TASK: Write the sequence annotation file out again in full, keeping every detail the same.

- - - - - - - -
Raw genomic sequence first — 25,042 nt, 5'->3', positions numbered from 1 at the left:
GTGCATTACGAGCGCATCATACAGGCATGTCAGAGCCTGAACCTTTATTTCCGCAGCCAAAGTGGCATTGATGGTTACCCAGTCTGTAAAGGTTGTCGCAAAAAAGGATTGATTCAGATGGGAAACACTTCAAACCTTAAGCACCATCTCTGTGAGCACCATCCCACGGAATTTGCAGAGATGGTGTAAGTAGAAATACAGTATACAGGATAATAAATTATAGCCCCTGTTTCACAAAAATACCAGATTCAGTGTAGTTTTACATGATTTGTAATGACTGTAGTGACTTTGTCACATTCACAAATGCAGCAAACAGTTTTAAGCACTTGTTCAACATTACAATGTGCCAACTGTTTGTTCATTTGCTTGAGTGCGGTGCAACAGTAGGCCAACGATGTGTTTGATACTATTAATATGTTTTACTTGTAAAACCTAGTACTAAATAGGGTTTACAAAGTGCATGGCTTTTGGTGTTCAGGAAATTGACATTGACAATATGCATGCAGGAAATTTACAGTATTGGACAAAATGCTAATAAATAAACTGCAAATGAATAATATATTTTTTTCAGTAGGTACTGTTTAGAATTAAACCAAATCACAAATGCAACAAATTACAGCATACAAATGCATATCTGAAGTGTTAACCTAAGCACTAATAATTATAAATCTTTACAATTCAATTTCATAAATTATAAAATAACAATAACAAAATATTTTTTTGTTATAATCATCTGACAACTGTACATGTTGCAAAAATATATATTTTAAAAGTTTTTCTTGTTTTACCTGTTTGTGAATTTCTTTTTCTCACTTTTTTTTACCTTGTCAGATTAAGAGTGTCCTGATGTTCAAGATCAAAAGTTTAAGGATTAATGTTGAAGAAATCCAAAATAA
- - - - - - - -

Raw genomic sequence first — 25,042 nt, 5'->3', positions numbered from 1 at the left:
GTGCATTACGAGCGCATCATACAGGCATGTCAGAGCCTGAACCTTTATTTCCGCAGCCAAAGTGGCATTGATGGTTACCCAGTCTGTAAAGGTTGTCGCAAAAAAGGATTGATTCAGATGGGAAACACTTCAAACCTTAAGCACCATCTCTGTGAGCACCATCCCACGGAATTTGCAGAGATGGTGTAAGTAGAAATACAGTATACAGGATAATAAATTATAGCCCCTGTTTCACAAAAATACCAGATTCAGTGTAGTTTTACATGATTTGTAATGACTGTAGTGACTTTGTCACATTCACAAATGCAGCAAACAGTTTTAAGCACTTGTTCAACATTACAATGTGCCAACTGTTTGTTCATTTGCTTGAGTGCGGTGCAACAGTAGGCCAACGATGTGTTTGATACTATTAATATGTTTTACTTGTAAAACCTAGTACTAAATAGGGTTTACAAAGTGCATGGCTTTTGGTGTTCAGGAAATTGACATTGACAATATGCATGCAGGAAATTTACAGTATTGGACAAAATGCTAATAAATAAACTGCAAATGAATAATATATTTTTTTCAGTAGGTACTGTTTAGAATTAAACCAAATCACAAATGCAACAAATTACAGCATACAAATGCATATCTGAAGTGTTAACCTAAGCACTAATAATTATAAATCTTTACAATTCAATTTCATAAATTATAAAATAACAATAACAAAATATTTTTTTGTTATAATCATCTGACAACTGTACATGTTGCAAAAATATATATTTTAAAAGTTTTTCTTGTTTTACCTGTTTGTGAATTTCTTTTTCTCACTTTTTTTTACCTTGTCAGATTAAGAGTGTCCTGATGTTCAAGATCAAAAGTTTAAGGATTAATGTTGAAGAAATCCAAAATAA